Right now the nation could do with a bit of a lift; with Brexit uncertainty and the effects of climate change to name but a couple of our worries. We're all craving a bit of good news and there’s a real opportunity for brands to put a smile on people’s faces. Your small business could tap into this sentiment with humour marketing. Humour is a great way to connect with people - there’s nothing more uplifting than sharing a laugh with someone. In fact, studies say that people are more likely to warm to you if you make them chuckle. Injecting some humour into your marketing strategy is often a sure-fire way to generate positive brand association. And with the current climate, a dose of humour could have your business laughing all the way to the bank.
Humour can make light of a subject or situation while creating a sense of shared experience and understanding. This can be an effective way for brands to engage with individual people while reaching out to a large audience. This has been done successfully by a host of big brands, including Spotify, Burger King, KFC, Irn-Bru and Virgin Trains to name a few. For example, as part of its end-of-year round-up campaign, Spotify tapped into listeners’ data as inspiration for an advertising campaign named, ‘Wrapped’. This included ads that poked fun at users for putting together playlists like ‘I love gingers’ with 48 Ed Sheeran songs on it and even outing one user for playing ‘Sorry’ 42 times on Valentine’s Day. It was very well received by consumers and shows that when brands handle customer data in a humorous way, it needn’t be viewed as an intrusion.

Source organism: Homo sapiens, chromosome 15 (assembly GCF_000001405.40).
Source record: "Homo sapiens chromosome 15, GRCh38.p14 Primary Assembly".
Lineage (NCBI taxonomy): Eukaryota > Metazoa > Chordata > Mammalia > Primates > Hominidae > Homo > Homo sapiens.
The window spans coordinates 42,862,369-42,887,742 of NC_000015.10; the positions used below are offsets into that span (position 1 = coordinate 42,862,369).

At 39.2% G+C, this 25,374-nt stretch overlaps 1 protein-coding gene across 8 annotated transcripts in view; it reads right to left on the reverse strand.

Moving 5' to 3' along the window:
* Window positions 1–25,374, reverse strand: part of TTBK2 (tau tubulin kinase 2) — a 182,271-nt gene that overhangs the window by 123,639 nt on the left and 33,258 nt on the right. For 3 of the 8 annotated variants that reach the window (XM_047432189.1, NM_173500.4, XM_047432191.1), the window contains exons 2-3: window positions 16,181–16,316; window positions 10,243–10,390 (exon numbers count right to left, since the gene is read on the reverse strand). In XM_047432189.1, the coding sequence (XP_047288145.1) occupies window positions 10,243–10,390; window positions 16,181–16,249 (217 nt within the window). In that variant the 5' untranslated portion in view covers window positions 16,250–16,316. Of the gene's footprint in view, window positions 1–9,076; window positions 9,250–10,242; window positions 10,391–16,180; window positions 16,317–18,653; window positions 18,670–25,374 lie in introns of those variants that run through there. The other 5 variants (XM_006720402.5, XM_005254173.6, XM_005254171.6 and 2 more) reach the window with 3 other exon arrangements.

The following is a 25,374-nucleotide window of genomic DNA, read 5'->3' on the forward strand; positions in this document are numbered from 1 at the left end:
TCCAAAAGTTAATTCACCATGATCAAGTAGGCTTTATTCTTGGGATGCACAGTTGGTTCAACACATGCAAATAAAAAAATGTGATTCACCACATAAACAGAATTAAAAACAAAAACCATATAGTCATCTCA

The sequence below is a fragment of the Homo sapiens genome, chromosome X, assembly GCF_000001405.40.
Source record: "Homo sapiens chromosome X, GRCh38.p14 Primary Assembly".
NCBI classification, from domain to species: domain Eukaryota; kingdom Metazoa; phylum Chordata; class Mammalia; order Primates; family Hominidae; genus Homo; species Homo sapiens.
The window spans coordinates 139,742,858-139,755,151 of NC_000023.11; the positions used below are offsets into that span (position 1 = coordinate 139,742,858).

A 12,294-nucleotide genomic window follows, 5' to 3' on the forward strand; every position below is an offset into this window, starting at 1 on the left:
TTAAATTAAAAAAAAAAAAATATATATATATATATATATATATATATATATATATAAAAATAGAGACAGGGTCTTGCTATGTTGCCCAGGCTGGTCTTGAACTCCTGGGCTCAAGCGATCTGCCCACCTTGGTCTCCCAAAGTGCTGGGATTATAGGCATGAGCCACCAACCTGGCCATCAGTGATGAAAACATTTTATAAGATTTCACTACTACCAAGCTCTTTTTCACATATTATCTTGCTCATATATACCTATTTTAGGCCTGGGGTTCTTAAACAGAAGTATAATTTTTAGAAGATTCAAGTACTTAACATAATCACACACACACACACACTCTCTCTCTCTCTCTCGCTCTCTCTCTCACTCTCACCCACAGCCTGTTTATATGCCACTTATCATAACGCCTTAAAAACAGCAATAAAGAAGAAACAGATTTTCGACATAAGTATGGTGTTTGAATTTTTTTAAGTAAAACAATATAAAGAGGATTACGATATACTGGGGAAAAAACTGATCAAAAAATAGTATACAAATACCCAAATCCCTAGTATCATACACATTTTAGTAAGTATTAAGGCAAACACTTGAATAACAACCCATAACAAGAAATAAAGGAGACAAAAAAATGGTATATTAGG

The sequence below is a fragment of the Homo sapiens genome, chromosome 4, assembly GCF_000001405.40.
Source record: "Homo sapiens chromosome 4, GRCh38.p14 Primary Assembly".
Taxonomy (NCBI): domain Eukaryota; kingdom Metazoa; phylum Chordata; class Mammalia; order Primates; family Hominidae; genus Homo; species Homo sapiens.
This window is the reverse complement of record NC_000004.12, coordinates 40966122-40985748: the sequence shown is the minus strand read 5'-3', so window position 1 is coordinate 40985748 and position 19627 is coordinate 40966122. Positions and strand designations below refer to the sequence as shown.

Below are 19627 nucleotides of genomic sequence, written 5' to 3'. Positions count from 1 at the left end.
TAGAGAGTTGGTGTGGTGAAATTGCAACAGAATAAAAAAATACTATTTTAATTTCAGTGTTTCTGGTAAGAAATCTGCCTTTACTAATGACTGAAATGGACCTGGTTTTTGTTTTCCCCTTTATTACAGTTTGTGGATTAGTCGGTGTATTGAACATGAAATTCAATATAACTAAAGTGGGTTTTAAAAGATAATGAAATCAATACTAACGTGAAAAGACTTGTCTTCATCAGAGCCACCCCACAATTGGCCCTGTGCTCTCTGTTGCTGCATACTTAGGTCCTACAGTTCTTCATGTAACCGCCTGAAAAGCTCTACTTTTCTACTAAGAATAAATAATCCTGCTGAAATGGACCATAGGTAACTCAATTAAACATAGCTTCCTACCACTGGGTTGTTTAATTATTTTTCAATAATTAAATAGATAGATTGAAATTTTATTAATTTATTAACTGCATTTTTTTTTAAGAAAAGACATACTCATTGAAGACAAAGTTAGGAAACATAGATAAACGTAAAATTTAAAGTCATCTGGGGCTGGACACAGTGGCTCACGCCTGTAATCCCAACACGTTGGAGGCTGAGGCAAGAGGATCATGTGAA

Another great example is the chicken restaurant, KFC. The fast food chain faced nationwide chicken shortages in 2018 after changing supplier, which led to store closures. This of course merited a huge backlash from customers on social media. In reaction to the situation, the brand decided to do a clever play on the KFC lettering in an online ad campaign. They branded their popular chicken buckets with ‘FCK’ by way of apology for their blunder. The ad went viral on social media, proving that clever and humorous handling of a PR disaster can heal any number of problems for a business.
Lastly, Irn-Bru, the Scottish soft drinks company owned by AG Barr is famous for their tongue-in-cheek marketing campaigns. They don’t take themselves too seriously and often poke fun at themselves (and Scottish people) through their marketing and advertising material. There have been many light-hearted jokes about ginger people and the Scottish accent. This works well as the majority of their target audience is people in Scotland who understand and love this type of humour.
For SMEs and entrepreneurs who are looking to shake-up their marketing strategy or who want to create a memorable ad campaign, humour is a useful tool which must be considered. If it’s a good fit, it could reap massive benefits for your business. Don’t be scared into thinking your products are ‘too boring’ or ‘not funny’ – all the more reason to be brave and consider using humour as a method to stand out. Laughter is infectious. People want to share the good times with their friends. The right campaign could easily go viral online, gaining extra exposure for your business.
If you’d like to look at ways to inject some humour into your marketing strategy, get in touch with the team at Only Marketing today